“It is why the city fears such creatures so much,” Khalik sighed. “But they have been caught before, and someone will eventually destroy it and collect the bounty.”
“Yeah, two thousand gold now, when you add in what Minervus’ family put up. Anyway, Rayne doesn’t want to be the only one flying when the xyrthak comes for us, but I could make a few Potions of Flight: I’ve got a free lab in Jules’ extra lab sessions that I can use to make anything I’ve made so far. I’m thinking of churning out as many Potions of Running Enhancement, Flight and Haste as I can. There’s a few ways I can turn a Potion of Flight into an aggressive solution too, plus, if I’ve got my forceballs up there moving around, that’ll mix things up and make more targets to confuse the xyrthak.”
“Right,” Khalik said. “And some of my earth spells could impede its wings, especially when combined with Malcolm’s ice magic. Alright, well it looks like we have a plan forming. We can coordinate all our resources with the others and see what we can do.” He shook his head. “No solution for its cry, though. That is troubling. We will need it close enough to have an effect on it, but not so close that its cry can ruin our mana.”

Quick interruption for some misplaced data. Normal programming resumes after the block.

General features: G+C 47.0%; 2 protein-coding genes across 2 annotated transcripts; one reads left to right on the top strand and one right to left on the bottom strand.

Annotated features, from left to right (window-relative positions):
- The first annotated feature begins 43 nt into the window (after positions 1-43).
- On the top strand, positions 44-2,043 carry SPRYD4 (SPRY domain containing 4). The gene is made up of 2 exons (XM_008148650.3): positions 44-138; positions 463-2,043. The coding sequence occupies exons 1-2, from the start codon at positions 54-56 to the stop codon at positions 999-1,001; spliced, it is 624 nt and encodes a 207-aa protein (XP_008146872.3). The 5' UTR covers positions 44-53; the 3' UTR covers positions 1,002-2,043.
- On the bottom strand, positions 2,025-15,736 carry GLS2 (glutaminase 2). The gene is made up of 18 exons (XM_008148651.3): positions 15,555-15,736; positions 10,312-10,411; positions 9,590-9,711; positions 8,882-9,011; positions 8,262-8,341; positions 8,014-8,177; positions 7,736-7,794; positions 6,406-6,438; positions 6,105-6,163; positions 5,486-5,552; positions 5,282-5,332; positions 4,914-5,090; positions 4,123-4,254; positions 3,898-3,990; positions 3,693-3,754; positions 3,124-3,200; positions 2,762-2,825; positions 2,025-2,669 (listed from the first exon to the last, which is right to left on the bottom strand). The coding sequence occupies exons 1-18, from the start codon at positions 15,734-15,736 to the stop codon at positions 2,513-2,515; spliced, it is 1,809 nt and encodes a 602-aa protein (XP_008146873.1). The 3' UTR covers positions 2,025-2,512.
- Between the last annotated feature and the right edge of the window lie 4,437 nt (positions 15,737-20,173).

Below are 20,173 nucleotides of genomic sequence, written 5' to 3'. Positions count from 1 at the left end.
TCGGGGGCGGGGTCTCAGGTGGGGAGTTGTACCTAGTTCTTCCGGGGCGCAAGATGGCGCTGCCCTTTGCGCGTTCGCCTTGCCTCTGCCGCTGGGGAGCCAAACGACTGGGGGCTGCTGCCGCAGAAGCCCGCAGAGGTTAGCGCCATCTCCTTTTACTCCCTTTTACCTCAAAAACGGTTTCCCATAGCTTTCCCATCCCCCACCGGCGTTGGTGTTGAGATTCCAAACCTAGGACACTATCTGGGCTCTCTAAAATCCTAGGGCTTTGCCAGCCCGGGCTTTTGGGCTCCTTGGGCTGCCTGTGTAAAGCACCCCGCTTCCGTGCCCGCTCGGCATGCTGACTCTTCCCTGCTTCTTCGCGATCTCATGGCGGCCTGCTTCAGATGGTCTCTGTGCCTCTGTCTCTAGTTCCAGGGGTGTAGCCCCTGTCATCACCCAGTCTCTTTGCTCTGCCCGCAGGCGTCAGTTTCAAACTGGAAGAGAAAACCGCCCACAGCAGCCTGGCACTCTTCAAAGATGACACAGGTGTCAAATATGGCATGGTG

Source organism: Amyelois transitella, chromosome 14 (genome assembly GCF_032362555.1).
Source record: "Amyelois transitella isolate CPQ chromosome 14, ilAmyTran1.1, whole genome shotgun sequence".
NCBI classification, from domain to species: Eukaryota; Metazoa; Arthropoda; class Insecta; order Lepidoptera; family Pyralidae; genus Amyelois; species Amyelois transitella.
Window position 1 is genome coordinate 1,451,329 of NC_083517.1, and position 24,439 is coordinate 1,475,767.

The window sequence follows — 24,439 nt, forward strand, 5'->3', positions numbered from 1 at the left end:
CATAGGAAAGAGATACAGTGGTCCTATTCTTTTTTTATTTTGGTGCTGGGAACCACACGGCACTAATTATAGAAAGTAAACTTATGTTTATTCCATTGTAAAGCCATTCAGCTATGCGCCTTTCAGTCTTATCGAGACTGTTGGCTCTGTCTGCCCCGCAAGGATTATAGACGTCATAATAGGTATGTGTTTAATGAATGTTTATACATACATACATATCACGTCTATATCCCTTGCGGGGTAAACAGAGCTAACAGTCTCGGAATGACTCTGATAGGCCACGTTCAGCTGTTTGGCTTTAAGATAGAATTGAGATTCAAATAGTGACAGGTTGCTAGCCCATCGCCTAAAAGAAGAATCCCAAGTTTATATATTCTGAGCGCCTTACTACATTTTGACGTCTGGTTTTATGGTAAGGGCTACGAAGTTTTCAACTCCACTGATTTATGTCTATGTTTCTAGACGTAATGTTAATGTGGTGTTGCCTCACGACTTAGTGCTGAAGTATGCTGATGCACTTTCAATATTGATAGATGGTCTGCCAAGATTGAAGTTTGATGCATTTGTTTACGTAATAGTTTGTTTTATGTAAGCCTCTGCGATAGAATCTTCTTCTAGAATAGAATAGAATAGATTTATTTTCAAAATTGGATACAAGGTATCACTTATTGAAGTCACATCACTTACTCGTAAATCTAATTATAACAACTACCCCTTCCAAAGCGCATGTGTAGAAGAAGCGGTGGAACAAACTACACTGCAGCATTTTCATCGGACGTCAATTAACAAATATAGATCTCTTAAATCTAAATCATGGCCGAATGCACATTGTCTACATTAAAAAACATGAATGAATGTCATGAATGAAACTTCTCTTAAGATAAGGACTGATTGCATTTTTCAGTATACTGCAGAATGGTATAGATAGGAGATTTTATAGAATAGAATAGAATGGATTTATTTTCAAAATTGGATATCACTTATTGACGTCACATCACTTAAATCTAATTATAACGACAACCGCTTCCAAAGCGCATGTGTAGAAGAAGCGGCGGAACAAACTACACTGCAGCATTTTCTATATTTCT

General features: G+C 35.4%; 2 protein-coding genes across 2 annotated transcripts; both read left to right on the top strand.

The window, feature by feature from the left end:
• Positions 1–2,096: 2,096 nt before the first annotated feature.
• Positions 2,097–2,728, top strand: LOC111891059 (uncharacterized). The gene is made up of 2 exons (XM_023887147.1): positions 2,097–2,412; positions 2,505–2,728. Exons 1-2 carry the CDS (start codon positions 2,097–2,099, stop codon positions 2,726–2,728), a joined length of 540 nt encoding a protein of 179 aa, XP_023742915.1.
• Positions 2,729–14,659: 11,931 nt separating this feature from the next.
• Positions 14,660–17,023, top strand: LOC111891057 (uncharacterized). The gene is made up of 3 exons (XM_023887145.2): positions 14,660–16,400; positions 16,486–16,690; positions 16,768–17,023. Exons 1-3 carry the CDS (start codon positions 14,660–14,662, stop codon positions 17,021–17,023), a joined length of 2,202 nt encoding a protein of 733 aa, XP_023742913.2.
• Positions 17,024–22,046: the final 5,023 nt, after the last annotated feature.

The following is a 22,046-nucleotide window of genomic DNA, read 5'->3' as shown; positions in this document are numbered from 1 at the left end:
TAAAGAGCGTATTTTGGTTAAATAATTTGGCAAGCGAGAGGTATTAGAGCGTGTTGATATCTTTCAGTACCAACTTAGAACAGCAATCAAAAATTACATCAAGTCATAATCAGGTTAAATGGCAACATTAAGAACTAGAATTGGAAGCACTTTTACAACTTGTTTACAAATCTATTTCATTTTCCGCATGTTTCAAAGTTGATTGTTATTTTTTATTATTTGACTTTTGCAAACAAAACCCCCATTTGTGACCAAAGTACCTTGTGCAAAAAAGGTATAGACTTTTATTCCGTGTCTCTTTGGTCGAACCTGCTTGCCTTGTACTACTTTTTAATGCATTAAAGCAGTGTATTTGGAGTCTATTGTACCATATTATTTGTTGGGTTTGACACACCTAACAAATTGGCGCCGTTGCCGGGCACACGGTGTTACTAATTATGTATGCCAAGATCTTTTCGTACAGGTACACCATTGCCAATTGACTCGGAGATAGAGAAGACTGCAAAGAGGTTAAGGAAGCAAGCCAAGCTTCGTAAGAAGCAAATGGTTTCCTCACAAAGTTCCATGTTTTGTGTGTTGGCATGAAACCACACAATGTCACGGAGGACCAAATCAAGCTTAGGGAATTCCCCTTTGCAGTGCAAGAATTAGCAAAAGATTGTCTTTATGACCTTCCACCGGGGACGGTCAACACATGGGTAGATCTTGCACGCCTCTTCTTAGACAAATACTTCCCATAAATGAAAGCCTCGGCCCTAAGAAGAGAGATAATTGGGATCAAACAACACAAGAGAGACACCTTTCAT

“That’s where I might help,” Theresa said. “My bow’s draw strength is way too low for me now—I could handle one a lot stronger—but it’s still a good Thameish hunting bow: I’ve killed bears with it. But Baelin said the xyrthak’s scales are like plate armour, and after talking to an armourer in the city, I know there’s no way my bow’s getting through plate.”
Her look turned hard. “So, I think I’ll head into town to get a stronger one before we hunt it. If I can get a few shots into it—into the softer parts around its long neck or its wings—with some good heavy steel broad-heads, I might be able to wound it at a range, or at least close enough—yet still far enough away from all you wizards—that it won’t be able to use its cry on you.”
“Hey, here’s an idea: something useful from battle magic. I know a spell now—Blows of Lead—that enhances the weight and sharpness of weapons on impact. I can only make it last for about three-ish minutes or so, but it should help your arrows punch through.”
“That sounds great,” Theresa said.
“Right then,” Alex nodded. “Then we spend the next while prepping.” He looked up at the golem. “And I need to give you a core.”